a rotatable first electrostatic cleaning brush for contacting the first surface of the web moving in the apparatus to remove un-fixed toner from the first surface; and
a first brush cleaning device including a first cleaning member, the first cleaning member being fixedly arranged to contact the first electrostatic cleaning brush for removing toner from the first electrostatic cleaning brush.
8. The apparatus of claim 7, further comprising:
a first charge device disposed upstream of the first web cleaning device and facing the first surface of the web; and
a first grounded backer member contacting the second surface of the web;
wherein the first electrostatic cleaning brush has a positive polarity or a negative polarity and the first charge device is operable to charge the first surface of the web and toner thereon to a polarity opposite to that of the first electrostatic cleaning brush.
9. An apparatus useful in printing onto a web, comprising:
a first marking device for applying toner onto a first surface of a web;
a first fixing device for fixing the toner to the first surface of the web; and
a first web cleaning system downstream from the first fixing device, the first web cleaning system comprising a first web cleaning device including:
a rotatable first electrostatic cleaning brush for contacting the first surface of the web moving in the apparatus to remove un-fixed toner from the first surface;
a first brush cleaning device including a first cleaning member contacting the first electrostatic cleaning brush for removing toner from the first electrostatic cleaning brush
a turning device disposed downstream from the first web cleaning system for turning over the web;
a second marking device downstream from the turning device for applying toner onto a second surface of the web opposite to the first surface;
a second fixing device for fixing the applied toner to the second surface of the web; and
a second web cleaning system downstream from the second fixing device, the second web cleaning system comprising a second web cleaning device including:
a rotatable second electrostatic cleaning brush for contacting the second surface of the moving web to remove un-fixed toner from the second surface; and
a second brush cleaning device including a second cleaning member contacting the second first electrostatic cleaning brush for removing toner from the second electrostatic cleaning brush.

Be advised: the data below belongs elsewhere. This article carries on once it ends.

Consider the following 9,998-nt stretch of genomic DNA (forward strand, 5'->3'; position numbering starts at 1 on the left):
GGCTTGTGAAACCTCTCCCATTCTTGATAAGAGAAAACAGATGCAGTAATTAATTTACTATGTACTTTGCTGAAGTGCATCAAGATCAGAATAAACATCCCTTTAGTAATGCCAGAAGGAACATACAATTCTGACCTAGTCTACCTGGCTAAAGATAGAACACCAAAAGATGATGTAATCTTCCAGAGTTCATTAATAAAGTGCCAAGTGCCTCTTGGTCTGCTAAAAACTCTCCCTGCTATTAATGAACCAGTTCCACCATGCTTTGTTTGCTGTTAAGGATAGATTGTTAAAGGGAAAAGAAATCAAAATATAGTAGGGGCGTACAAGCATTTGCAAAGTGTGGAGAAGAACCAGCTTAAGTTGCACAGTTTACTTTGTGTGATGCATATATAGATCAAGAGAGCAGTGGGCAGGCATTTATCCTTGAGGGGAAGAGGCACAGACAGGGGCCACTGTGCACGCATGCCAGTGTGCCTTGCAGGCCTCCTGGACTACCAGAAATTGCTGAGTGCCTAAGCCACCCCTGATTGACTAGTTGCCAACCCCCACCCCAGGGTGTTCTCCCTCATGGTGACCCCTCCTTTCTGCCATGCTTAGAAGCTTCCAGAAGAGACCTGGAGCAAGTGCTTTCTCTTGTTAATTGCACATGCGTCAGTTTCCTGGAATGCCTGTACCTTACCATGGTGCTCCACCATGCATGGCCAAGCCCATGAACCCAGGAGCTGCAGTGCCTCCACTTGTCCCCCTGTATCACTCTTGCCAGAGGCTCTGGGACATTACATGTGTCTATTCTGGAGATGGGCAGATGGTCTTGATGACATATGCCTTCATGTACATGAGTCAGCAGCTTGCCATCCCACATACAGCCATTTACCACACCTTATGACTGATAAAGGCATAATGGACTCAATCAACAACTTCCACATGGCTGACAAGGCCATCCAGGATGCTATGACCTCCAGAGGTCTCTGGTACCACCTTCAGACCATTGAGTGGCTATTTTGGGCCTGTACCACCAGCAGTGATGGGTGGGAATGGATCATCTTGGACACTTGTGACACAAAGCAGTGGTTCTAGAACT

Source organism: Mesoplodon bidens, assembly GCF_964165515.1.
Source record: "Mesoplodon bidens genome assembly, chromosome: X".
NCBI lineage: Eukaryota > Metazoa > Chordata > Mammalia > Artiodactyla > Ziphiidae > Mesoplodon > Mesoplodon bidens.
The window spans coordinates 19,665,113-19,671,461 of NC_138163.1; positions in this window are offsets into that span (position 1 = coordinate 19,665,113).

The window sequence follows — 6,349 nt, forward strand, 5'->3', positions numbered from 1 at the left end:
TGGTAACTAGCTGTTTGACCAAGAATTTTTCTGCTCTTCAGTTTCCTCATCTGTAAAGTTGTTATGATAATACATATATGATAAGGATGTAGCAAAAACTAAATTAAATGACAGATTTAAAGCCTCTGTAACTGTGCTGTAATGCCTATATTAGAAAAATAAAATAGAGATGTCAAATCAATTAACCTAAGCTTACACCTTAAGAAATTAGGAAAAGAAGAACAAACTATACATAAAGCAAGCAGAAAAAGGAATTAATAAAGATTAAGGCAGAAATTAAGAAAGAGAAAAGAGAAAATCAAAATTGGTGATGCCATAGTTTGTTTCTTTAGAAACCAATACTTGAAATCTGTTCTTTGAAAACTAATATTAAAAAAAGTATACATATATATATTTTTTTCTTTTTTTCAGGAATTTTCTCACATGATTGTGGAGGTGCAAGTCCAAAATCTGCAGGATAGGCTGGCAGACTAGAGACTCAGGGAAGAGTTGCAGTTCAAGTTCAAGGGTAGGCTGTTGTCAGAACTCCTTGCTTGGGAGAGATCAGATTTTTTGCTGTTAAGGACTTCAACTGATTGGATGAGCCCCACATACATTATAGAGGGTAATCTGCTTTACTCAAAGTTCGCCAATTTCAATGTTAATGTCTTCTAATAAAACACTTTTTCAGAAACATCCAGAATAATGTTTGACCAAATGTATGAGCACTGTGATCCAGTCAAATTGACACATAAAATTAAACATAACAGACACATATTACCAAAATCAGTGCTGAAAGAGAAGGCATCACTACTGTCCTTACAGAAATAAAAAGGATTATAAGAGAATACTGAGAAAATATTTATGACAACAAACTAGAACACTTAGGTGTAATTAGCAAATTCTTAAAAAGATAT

10. The apparatus of claim 9, wherein:
the first web cleaning system comprises first charge device disposed upstream of the first cleaning device and facing the first surface of the web; and
the second web cleaning device comprises a second charge device disposed upstream of the second cleaning device and facing the second surface of the web;
wherein the first electrostatic cleaning brush has a positive polarity or a negative polarity and the first charge device is operable to charge the first surface of the web and toner thereon to a polarity opposite to that of the first electrostatic cleaning brush; and
wherein the second electrostatic cleaning brush has a positive polarity or a negative polarity and the second charge device is operable to charge the second surface of the web and toner thereon to a polarity opposite to that of the second electrostatic cleaning brush.
11. The apparatus of claim 10, wherein:
the first web cleaning system further comprises a first grounded backer member contacting the second surface of the web; and
the second web cleaning system further comprises a second grounded backer member contacting the first surface of the web.
12. The apparatus of claim 9, wherein:
the first web cleaning system further comprises a third web cleaning device including:
a rotatable third electrostatic cleaning brush for contacting the second surface of the moving web to remove un-fixed toner from the second surface; and
the second web cleaning system further comprises a fourth web cleaning device including:
a rotatable fourth electrostatic cleaning brush for contacting the first surface of the moving web to remove un-fixed toner from the first surface.
13. The apparatus of claim 12, further comprising:
a first charge device disposed upstream of the first web cleaning device and facing the first surface of the web; and
a second charge device disposed upstream of the third web cleaning device and facing the second surface of the web;
a third charge device disposed upstream of the second web cleaning device and facing the second surface of the web; and
a fourth charge device disposed upstream of the fourth web cleaning device and facing the first surface of the web;
wherein the first electrostatic cleaning brush has a positive polarity or a negative polarity and the first charge device is operable to charge the first surface of the web and toner thereon to a polarity opposite to that of the first electrostatic cleaning brush;
wherein the third electrostatic cleaning brush has a polarity opposite to that of the first electrostatic cleaning brush and the second charge device is operable to charge the second surface of the web and toner thereon to a polarity opposite to that of the third electrostatic cleaning brush;